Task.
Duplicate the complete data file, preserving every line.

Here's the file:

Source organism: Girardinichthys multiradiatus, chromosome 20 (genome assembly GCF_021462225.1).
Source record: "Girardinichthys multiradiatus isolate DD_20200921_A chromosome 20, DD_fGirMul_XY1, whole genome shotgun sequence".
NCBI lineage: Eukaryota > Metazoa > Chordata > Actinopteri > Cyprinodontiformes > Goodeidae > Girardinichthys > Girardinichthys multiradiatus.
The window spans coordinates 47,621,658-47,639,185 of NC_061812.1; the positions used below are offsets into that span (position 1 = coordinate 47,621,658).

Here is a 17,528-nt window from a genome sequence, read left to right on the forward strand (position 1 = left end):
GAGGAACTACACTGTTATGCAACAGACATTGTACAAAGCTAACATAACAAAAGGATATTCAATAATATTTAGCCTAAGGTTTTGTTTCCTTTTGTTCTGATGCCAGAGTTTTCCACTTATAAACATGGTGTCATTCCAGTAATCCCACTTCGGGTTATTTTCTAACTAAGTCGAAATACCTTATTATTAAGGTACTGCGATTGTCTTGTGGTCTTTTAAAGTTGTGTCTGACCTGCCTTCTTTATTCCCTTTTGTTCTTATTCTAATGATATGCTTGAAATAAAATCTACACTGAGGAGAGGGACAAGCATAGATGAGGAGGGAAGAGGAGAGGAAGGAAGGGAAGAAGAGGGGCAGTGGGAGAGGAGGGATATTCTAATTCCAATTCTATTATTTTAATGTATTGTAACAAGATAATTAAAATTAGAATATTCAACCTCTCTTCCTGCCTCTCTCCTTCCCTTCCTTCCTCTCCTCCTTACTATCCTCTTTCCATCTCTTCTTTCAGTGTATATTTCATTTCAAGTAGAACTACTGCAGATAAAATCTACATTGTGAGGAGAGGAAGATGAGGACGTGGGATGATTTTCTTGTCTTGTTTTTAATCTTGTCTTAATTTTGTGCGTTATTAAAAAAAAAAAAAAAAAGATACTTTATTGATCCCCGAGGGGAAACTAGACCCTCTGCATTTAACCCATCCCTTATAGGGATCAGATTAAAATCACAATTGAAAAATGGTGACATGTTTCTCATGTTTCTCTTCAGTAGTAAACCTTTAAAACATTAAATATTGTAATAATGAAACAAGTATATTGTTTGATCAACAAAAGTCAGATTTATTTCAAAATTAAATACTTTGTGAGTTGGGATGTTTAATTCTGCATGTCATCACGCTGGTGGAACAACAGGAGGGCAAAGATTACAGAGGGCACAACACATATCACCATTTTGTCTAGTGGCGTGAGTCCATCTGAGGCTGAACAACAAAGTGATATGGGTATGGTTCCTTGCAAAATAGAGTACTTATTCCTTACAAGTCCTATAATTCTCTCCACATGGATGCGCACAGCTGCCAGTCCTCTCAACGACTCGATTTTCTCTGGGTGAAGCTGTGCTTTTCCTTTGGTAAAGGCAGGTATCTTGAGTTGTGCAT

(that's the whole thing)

Source organism: Girardinichthys multiradiatus, chromosome 20 (genome assembly GCF_021462225.1).
Source record: "Girardinichthys multiradiatus isolate DD_20200921_A chromosome 20, DD_fGirMul_XY1, whole genome shotgun sequence".
NCBI lineage: Eukaryota > Metazoa > Chordata > Actinopteri > Cyprinodontiformes > Goodeidae > Girardinichthys > Girardinichthys multiradiatus.
The window spans coordinates 47,621,658-47,639,185 of NC_061812.1; the positions used below are offsets into that span (position 1 = coordinate 47,621,658).

Here is a 17,528-nt window from a genome sequence, read left to right on the forward strand (position 1 = left end):
GAGGAACTACACTGTTATGCAACAGACATTGTACAAAGCTAACATAACAAAAGGATATTCAATAATATTTAGCCTAAGGTTTTGTTTCCTTTTGTTCTGATGCCAGAGTTTTCCACTTATAAACATGGTGTCATTCCAGTAATCCCACTTCGGGTTATTTTCTAACTAAGTCGAAATACCTTATTATTAAGGTACTGCGATTGTCTTGTGGTCTTTTAAAGTTGTGTCTGACCTGCCTTCTTTATTCCCTTTTGTTCTTATTCTAATGATATGCTTGAAATAAAATCTACACTGAGGAGAGGGACAAGCATAGATGAGGAGGGAAGAGGAGAGGAAGGAAGGGAAGAAGAGGGGCAGTGGGAGAGGAGGGATATTCTAATTCCAATTCTATTATTTTAATGTATTGTAACAAGATAATTAAAATTAGAATATTCAACCTCTCTTCCTGCCTCTCTCCTTCCCTTCCTTCCTCTCCTCCTTACTATCCTCTTTCCATCTCTTCTTTCAGTGTATATTTCATTTCAAGTAGAACTACTGCAGATAAAATCTACATTGTGAGGAGAGGAAGATGAGGACGTGGGATGATTTTCTTGTCTTGTTTTTAATCTTGTCTTAATTTTGTGCGTTATTAAAAAAAAAAAAAAAAAGATACTTTATTGATCCCCGAGGGGAAACTAGACCCTCTGCATTTAACCCATCCCTTATAGGGATCAGATTAAAATCACAATTGAAAAATGGTGACATGTTTCTCATGTTTCTCTTCAGTAGTAAACCTTTAAAACATTAAATATTGTAATAATGAAACAAGTATATTGTTTGATCAACAAAAGTCAGATTTATTTCAAAATTAAATACTTTGTGAGTTGGGATGTTTAATTCTGCATGTCATCACGCTGGTGGAACAACAGGAGGGCAAAGATTACAGAGGGCACAACACATATCACCATTTTGTCTAGTGGCGTGAGTCCATCTGAGGCTGAACAACAAAGTGATATGGGTATGGTTCCTTGCAAAATAGAGTACTTATTCCTTACAAGTCCTATAATTCTCTCCACATGGATGCGCACAGCTGCCAGTCCTCTCAACGACTCGATTTTCTCTGGGTGAAGCTGTGCTTTTCCTTTGGTAAAGGCAGGTATCTTGAGTTGTGCAT